CHICAGO--Methylnaltrexone, an agent that blocks the side effects
of morphine without interfering with pain relief, has been granted
orphan drug status for use in patients with cancer pain.
"Orphan drug status is a big step toward bringing this important
drug to a population of patients in need," said Michael Roizen,
MD. He and his colleague Joseph Foss, MD, both of the University
of Chicago, have done the preliminary animal and clinical testing
of the drug, which is being developed in collaboration with UR
Methylnaltrexone was invented by the late University of Chicago
pharmacologist Leon Goldberg, MD, PhD, to help a friend suffering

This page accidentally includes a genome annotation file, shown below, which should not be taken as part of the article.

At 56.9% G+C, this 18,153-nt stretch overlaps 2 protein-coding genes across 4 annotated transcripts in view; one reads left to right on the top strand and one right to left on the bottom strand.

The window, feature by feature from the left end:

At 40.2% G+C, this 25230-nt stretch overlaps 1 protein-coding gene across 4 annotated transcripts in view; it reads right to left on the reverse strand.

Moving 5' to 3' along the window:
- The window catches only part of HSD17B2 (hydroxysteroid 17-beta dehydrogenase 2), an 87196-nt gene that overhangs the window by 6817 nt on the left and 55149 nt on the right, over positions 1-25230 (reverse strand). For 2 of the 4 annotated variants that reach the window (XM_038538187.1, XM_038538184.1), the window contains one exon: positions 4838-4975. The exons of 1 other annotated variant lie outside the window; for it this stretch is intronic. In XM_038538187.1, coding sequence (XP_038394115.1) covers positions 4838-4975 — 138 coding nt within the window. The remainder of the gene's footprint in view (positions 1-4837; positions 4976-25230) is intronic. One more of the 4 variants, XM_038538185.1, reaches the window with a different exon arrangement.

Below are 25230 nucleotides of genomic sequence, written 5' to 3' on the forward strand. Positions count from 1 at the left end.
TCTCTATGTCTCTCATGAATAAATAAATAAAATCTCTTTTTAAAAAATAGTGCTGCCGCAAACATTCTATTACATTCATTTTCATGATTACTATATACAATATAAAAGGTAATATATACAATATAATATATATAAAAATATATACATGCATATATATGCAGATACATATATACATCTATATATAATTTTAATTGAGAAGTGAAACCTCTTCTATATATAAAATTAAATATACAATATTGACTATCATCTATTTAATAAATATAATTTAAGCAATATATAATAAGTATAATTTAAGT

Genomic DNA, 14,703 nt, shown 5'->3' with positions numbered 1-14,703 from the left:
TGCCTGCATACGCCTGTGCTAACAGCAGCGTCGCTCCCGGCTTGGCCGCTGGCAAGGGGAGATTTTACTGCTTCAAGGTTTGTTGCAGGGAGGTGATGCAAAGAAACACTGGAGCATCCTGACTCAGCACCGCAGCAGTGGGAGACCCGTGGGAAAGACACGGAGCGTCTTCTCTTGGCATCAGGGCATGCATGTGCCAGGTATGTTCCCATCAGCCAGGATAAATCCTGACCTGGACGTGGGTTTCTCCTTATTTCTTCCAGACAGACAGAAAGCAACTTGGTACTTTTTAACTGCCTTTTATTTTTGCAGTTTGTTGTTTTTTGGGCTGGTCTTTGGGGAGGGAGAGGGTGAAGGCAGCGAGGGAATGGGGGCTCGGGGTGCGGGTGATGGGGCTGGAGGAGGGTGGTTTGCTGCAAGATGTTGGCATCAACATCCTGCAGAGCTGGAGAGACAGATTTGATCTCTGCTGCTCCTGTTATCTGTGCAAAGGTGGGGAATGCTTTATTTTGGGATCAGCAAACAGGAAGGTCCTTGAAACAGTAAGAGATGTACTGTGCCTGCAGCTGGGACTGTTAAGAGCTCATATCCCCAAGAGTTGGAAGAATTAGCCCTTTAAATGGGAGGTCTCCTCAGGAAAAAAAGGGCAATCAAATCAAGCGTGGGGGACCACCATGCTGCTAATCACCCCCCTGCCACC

from cancer. By attaching a methyl group to the naltrexone molecule,
an anti-addiction agent, he altered the drug to prevent it from
crossing the blood-brain barrier. As a result, it did not interfere
with morphine's effects on pain, centered in the brain, but did
prevent its others effects, such as nausea and constipation. Phase
II/III trials of the orphan drug are planned this year.